Cozen O'Connor: On Top Of The Hot Issues In Executive Compensation

Tuesday, June 30, 2009 - 01:00

Editor: Describe your firm's employee benefits, and executive compensation practice and your roles.

Dorsch : Our practice includes all facets of qualified retirement and executive compensation plans, nonqualified deferred compensation (including the application of IRC Section 409A), equity-based compensation and multi-employer plans. We counsel clients on the implications of the fiduciary responsibility rules under ERISA, as well as the employee benefit aspects of mergers and acquisitions. The firm also advises employers and third party administrators in the health and welfare area, including flex plans, HIPAA and COBRA. In addition, we have a substantial ERISA litigation practice.

Bowers: While I work in all aspects of our practice, my focus is on health and welfare benefits. In recent years, our executive compensation area has grown as the heightened level of regulation has significantly increased both the complexity of the area and the penalties for failing to comply with the new regulatory requirements.

Editor: How has the economic crisis affected your practice area?

Dorsch : There has been an upswing in work related to reductions in force and the restructuring of compensation arrangements. We have also been more heavily involved in counseling clients on reducing benefits as cost savings measures.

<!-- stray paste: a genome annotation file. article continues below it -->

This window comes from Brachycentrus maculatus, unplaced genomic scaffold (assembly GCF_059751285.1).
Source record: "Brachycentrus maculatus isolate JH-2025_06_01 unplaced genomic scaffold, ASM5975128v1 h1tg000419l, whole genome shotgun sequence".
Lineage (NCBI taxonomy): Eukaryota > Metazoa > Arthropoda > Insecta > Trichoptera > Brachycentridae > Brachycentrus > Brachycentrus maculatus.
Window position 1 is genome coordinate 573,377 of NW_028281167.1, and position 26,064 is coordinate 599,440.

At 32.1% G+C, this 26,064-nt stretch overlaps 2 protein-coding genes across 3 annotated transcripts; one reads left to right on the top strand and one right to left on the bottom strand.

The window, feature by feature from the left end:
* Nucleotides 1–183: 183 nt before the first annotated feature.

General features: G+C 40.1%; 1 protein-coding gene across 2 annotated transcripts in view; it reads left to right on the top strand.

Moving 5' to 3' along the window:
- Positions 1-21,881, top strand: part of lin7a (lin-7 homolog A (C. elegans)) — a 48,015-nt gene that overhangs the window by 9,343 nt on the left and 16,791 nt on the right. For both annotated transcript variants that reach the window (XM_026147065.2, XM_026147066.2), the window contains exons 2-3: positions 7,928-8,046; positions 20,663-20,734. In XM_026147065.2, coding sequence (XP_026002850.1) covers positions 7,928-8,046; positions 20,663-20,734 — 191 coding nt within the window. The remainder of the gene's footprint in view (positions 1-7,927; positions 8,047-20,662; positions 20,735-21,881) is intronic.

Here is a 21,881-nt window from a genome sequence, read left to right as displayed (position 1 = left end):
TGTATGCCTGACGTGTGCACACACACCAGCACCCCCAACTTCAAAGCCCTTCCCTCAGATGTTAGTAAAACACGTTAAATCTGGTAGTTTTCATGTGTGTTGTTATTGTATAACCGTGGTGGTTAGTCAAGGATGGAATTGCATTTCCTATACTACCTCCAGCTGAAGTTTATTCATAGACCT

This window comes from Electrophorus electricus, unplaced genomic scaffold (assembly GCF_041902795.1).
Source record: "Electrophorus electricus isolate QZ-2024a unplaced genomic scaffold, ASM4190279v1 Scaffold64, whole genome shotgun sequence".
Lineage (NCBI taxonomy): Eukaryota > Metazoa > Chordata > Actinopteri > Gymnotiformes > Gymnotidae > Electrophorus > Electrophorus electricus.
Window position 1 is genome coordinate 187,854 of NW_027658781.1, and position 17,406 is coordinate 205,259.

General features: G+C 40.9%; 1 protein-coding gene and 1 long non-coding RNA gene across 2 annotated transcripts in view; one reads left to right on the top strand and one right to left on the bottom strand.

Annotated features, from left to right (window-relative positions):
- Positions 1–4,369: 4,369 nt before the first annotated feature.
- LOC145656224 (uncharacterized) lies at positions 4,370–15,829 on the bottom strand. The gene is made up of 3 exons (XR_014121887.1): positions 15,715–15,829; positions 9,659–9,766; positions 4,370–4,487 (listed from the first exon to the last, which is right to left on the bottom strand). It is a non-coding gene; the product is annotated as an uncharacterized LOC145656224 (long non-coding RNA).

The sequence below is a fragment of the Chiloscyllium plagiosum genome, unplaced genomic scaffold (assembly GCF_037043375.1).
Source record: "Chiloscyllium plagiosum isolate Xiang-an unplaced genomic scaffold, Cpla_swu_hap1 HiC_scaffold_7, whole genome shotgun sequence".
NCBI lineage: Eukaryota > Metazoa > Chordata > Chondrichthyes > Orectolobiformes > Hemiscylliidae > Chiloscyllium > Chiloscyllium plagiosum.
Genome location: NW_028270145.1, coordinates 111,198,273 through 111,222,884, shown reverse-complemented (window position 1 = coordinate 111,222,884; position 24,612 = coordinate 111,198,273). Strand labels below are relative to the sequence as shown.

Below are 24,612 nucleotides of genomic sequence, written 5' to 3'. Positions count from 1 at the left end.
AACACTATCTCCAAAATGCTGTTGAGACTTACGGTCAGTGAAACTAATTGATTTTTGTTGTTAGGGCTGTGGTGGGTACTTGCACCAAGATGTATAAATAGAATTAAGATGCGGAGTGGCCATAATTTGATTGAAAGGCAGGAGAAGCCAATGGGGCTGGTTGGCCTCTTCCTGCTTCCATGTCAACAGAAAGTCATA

Editor: Tim Geithner has called for board compensation committees to be made up entirely of independent directors. How great a change is this from current practice?

Dorsch : Many exchanges already require compensation committees to include independent directors, so the real impact of Geithner's proposal would be on private companies and smaller public companies. Moreover, there could be significant impact if the regulations redefine who is considered "independent" in a way that would disqualify certain existing committee members.

Editor: Are you seeing a trend toward compensating executives based on long-term performance?

Dorsch : In most companies, both long-term and short-term incentives are typically part of the compensation package. The goal, of course, is to create a package that provides the right balance of risk and, at the same time, is attractive enough to retain the company's key employees. The more senior the position, the greater the risk portion of compensation. A major concern is ensuring that long-term incentives provide just that - a long-term incentive, not just another part of annual compensation.

Editor: You advise board compensation committees. What are their principal concerns today?

Dorsch : Compensation committees need to review their philosophy and determine whether it is still appropriate in light of the impact the economic crisis has had on their company's business.Similarly, a company's compensation programs should be evaluated to determine if they still support the compensation strategy, after taking into account how the business is performing in this tough economy, and whether the programs are sufficient to retain the most important and productive employees and recruit the best talent.

While it is always a challenge for compensation committees to determine the right benchmarks, and metrics for measuring and compensating management performance, the current economic crisis has made setting performance criteria particularly difficult this year. The decisions being made today will be judged in hindsight at a time when there have already been more than a dozen bills and resolutions on executive compensation from Congress and the administration in the past several months. This makes it challenging to judge the appropriateness of the decision making. Compensation committees are also working on getting a better understanding of the value of the total compensation package, including severance and SERP benefits, to be able to make more informed decisions on types and amounts of compensation.